Anyone who has ever found their dream job through a referral or personal connection will tell you that deepening one's network is an invaluable part of growing any career. It's true, but that doesn't mean it's always easy. Balancing work and personal life is hard enough. Dedicating time to building your network on top of that might sound daunting, or at least exhausting.
The truth is, while networking is work, it's shockingly easy to fold bite-sized networking tasks into your daily routine. Through only a minimal time commitment each day, your contacts can multiply in no time.
Send more LinkedIn requests than resumes
When seeking a role while growing a new network, it's not uncommon for job seekers to submit applications en masse, hoping to make up for a lack of connections by reaching out to more employers. As productive as this may feel, it's not the most efficient use of time.
"If you're sending off 30, 40, 50 resumes a week, you are burning time," says John Roccia, director of career services at career coaching firm Ama La Vida. "That is not effective. The number of applications you should send should be much smaller, more focused. Replace that time with networking time."
Prioritizing reaching out to new contacts over endlessly applying is not only a better long-term investment of time, but it's also easier and more immediately rewarding. And you never know if making the right connection might later result in skipping the application process altogether.
Reallocate social media time
If you're active on social media, your networking skills may already be sharper than you think. In a world where many spend hours per day posting to more personal social channels, those who dedicate even a fraction of that time to a network like LinkedIn see greater success than you might realize.
If you already engage with social channels in your free time, Roccia recommends simply converting a small portion of that daily ritual to focus on networking instead. This can be as easy as signing in to LinkedIn instead of Facebook or Twitter. "Make one or two posts," Roccia says. "If you break it down, this is 20 minutes a day."
Remember to engage every day
"Networking is more about consistent long-term action than any one 'lightning strike' post that's going to make a thousand people reach out to you," Roccia continues. In many cases, this long-term action might simply take the form of commenting on a post or engaging with your network in other small ways.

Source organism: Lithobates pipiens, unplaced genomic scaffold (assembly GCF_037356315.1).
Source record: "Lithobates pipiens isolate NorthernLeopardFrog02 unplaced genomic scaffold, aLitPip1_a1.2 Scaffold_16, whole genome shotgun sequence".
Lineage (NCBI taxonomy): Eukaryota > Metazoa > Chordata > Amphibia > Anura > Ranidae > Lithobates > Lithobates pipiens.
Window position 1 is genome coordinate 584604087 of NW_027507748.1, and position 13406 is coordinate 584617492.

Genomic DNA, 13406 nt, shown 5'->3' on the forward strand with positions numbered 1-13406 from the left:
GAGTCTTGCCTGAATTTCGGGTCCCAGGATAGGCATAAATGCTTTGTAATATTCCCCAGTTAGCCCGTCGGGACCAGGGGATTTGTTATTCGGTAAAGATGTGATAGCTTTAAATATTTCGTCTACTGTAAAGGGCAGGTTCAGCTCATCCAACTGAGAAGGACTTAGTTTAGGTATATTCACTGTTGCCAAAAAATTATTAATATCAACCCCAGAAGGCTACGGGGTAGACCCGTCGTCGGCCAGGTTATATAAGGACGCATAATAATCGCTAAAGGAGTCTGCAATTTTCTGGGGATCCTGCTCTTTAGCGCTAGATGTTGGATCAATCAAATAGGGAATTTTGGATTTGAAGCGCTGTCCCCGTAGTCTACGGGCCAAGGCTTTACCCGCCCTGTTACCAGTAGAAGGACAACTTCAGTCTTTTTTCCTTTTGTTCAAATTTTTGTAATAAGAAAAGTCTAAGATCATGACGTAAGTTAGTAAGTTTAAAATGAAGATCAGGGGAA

"It's about consistently offering up expertise, consistently offering up insights. Reaching out to other people and commenting on their posts. Asking good questions. You can move the needle tremendously by just asking a question on every post that's interesting in your field."
And of course, if more casual social sites like Instagram, Twitter and Facebook truly are relevant to your particular industry, fostering the same kind of career-focused interactions can help there too.
Network offline, too
Amidst the never-ending request-sending and online interaction, don't forget to keep your eyes peeled for potential in-person connections. You can never predict who someone might be friends with. "Being comfortable talking about who you are and what you're looking for, you'd be surprised by how many people you'll meet who might go, 'Oh, I know somebody at that place, I'd be happy to make an introduction,'" says Emily Kapit, lead career strategist and owner of ReFresh Your Step.
Between finding local networking events or simply attending a workplace happy hour, you might make a connection anywhere. If the above online-centric tricks become too rote, try stepping away from the screen to do the same thing. Kapit says whether you're at a wedding, in line at the grocery store, or at a bar, there's always the opportunity to network. "There's always a chance to build that relationship. And you never know where it's going to go."